Tuesday, August 11, 2009

Tobruk surrounded: 18 June 1942

By early morning of 18 June 1942, Tobruk was surrounded by Axis forces. Axis control extended east about 40 miles. The DAK was situated on the east side of Tobruk, while the Ariete Division was southeast. The 10th Corps (Italian Pavia and Brescia infantry divisions)was on the south side. The 21st Corps (Sabratha and Trento divisions) was to the west, with some German infantry. General Ritchie reported to General Auchinleck, the theater commander, that he was not able to operate against the forces around Tobruk and still defend the frontier. At that, General Auchinleck flew out to the front to assess the situation. The result was that 13th Corps would protect the frontier, the 30th Corps would be withdrawn into reserve, and the army would directly command the forces in Tobruk. This is based on the account in Vol.III of the Official History.

Sunday, August 09, 2009

the 20th Indian Brigade tries to withdraw

As the 4th Armoured Brigade tried to disengage to the southeast, the 30th Corps commander, General Norrie, could see that Belhamed was about to be surrounded. He ordered the 20th Indian Brigade to break out and withdraw back to Sollum. Two battalions ran into German forces astride the road and were captured. The headquarters, another battalion, and the 97th Field Regiment succeeded in breaking out. Air Marshal Coningham heard that El Adem was in Axis hands and immediately ordered a withdrawal from Gambut. Fortunately, the Axis air forces were busy providing air cover to their advancing troops and so did not prevent the withdrawal. The fighters flew to Sidi Aziz while the day bombers flew back to fields near Mersa Matruh. This is based on the account in Vol.III of the Official History.

Wednesday, August 05, 2009

The 4th Armoured Brigade on 17 June 1942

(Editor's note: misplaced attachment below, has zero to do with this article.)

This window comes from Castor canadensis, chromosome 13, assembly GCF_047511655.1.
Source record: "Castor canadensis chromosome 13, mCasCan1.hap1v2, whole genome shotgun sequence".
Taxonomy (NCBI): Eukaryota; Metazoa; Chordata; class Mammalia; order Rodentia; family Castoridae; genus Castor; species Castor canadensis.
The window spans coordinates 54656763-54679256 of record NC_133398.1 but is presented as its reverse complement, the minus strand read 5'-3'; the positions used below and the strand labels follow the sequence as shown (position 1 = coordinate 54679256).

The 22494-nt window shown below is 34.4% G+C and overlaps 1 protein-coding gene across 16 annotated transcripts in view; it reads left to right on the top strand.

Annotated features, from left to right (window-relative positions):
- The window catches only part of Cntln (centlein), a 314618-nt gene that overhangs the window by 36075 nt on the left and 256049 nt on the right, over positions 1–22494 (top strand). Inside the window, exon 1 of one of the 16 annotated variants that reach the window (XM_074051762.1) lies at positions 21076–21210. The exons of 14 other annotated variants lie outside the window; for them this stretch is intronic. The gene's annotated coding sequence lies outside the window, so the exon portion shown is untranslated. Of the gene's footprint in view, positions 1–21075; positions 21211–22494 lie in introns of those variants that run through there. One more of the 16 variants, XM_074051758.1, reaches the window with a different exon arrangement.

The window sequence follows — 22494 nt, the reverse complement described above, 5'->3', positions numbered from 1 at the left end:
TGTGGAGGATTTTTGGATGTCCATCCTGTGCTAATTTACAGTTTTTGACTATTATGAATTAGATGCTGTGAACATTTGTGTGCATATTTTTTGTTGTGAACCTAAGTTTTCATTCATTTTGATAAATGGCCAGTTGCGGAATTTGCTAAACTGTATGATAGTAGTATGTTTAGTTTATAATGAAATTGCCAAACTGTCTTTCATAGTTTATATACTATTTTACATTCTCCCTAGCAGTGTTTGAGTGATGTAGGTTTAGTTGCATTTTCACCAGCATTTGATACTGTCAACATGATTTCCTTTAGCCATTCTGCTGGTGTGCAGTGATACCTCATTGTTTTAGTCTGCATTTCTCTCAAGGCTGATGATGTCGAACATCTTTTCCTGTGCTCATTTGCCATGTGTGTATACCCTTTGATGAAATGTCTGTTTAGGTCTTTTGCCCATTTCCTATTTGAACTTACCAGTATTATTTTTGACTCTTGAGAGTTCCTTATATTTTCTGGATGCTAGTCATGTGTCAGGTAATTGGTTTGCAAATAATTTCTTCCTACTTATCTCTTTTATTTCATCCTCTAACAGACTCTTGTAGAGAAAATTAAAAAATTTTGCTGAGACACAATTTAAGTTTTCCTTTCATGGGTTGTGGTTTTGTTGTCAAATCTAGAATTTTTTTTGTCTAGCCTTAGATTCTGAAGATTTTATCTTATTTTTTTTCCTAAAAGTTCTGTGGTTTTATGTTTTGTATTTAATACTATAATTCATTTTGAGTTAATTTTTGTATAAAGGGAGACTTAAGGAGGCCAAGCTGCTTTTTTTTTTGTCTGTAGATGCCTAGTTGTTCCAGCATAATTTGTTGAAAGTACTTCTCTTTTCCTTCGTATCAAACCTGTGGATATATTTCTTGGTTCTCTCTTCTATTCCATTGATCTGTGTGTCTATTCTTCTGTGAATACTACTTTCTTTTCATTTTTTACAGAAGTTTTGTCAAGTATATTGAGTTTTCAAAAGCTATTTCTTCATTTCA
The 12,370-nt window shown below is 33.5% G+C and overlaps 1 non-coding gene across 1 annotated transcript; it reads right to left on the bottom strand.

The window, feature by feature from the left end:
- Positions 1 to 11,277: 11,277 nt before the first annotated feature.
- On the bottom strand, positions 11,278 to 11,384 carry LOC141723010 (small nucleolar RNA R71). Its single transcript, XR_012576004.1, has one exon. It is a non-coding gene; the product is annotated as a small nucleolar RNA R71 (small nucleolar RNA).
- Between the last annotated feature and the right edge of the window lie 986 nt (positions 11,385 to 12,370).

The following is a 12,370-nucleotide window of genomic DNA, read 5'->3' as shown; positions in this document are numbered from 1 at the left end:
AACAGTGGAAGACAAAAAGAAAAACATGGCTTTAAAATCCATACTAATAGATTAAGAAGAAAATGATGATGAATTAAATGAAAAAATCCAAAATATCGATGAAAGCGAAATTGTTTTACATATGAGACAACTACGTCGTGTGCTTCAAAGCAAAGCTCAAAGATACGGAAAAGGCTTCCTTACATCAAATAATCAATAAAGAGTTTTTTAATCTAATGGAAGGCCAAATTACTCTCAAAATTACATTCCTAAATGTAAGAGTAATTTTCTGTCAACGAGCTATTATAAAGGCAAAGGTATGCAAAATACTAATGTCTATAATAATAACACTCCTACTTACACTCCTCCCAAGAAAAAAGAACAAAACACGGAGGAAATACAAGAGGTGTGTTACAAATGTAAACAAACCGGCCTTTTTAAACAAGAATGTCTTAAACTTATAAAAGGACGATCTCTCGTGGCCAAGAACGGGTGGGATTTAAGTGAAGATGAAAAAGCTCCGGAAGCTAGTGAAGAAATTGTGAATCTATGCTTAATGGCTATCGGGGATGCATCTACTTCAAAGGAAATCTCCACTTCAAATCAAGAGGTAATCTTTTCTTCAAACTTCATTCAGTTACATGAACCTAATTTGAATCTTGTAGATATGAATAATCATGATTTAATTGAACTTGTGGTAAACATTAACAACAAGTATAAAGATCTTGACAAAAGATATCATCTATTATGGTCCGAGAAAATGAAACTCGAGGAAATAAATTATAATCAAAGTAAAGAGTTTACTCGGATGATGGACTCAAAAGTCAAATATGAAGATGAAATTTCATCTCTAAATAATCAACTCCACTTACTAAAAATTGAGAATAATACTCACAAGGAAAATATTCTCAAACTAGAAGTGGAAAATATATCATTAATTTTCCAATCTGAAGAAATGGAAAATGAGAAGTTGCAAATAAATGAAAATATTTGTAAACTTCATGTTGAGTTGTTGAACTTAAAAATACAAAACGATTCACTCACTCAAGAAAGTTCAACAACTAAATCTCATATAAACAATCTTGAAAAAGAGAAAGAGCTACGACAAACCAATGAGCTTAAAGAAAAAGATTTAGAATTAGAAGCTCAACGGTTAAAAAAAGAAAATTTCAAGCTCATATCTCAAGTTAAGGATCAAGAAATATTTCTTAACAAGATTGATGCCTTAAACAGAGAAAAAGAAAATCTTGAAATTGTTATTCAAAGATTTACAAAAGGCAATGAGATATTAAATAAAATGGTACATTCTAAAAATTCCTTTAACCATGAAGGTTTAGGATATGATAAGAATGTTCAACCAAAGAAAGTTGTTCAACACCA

The 4th Armoured Brigade, with composite regiments, had about 90 tanks, the 1st RHA, and the 1st King's Royal Rifle Corps. They had an encounter with the enemy near Sidi Rezegh and then spent the night about 10 miles to the southeast. Early on 17 June, the brigade was performing maintenance on their tanks and had dispatched two groups to support the 20th Indian Brigade. That had the unfortunate affect of dispersing the brigade's artillery regiment. In the afternoon of 17 June, the division commander, General Frank Messervy, had ordered the brigade to move to the Trigh Capuzzo, between Belhamed and El Adem. Before the 4th Armoured Brigade had moved to that position, the 15th and 21st Panzer Divisions drove into the brigade. The 9th Lancers were closet to the enemy and faced them to the north. The 3rd/5th RTR were to their southwest and were next to come in contact. The 1st/6th RTR was yet to engage, but only partially engaged due to a misunderstanding. The 4th Armoured Brigade was forced to withdraw southeastward. Brigadier Richards, the brigade commander, withdrew to a Field Maintenance Center to be in position to return to action in the morning. The brigade ended the day with 58 operable tanks. This is based on the account in Vol.III of the Official History.

Sunday, August 02, 2009

16 and 17 June 1942

The 20th Indian Brigade was holding key positions at Belhamed, with one of its four battalions at Sidi Rezegh. After an attack by the 21st Panzer Division late on 16 June, General Norrie considered withdrawing the brigade, but decided to hold on a little longer. While this was happening, the Desert Air Force at Gambut found itself exposed to attack, because they were only informed that El Adem had been abandoned twelve hours after the withdrawal. The air force was responding to requests for attacks from the 20th Indian Brigade. On 16 June, the 4th Armoured Brigade, now a scratch unit without its regular regiments, was near Sidi Rezegh, acting in support, with about 90 tanks. This is based on the account in Vol.III of the Official History.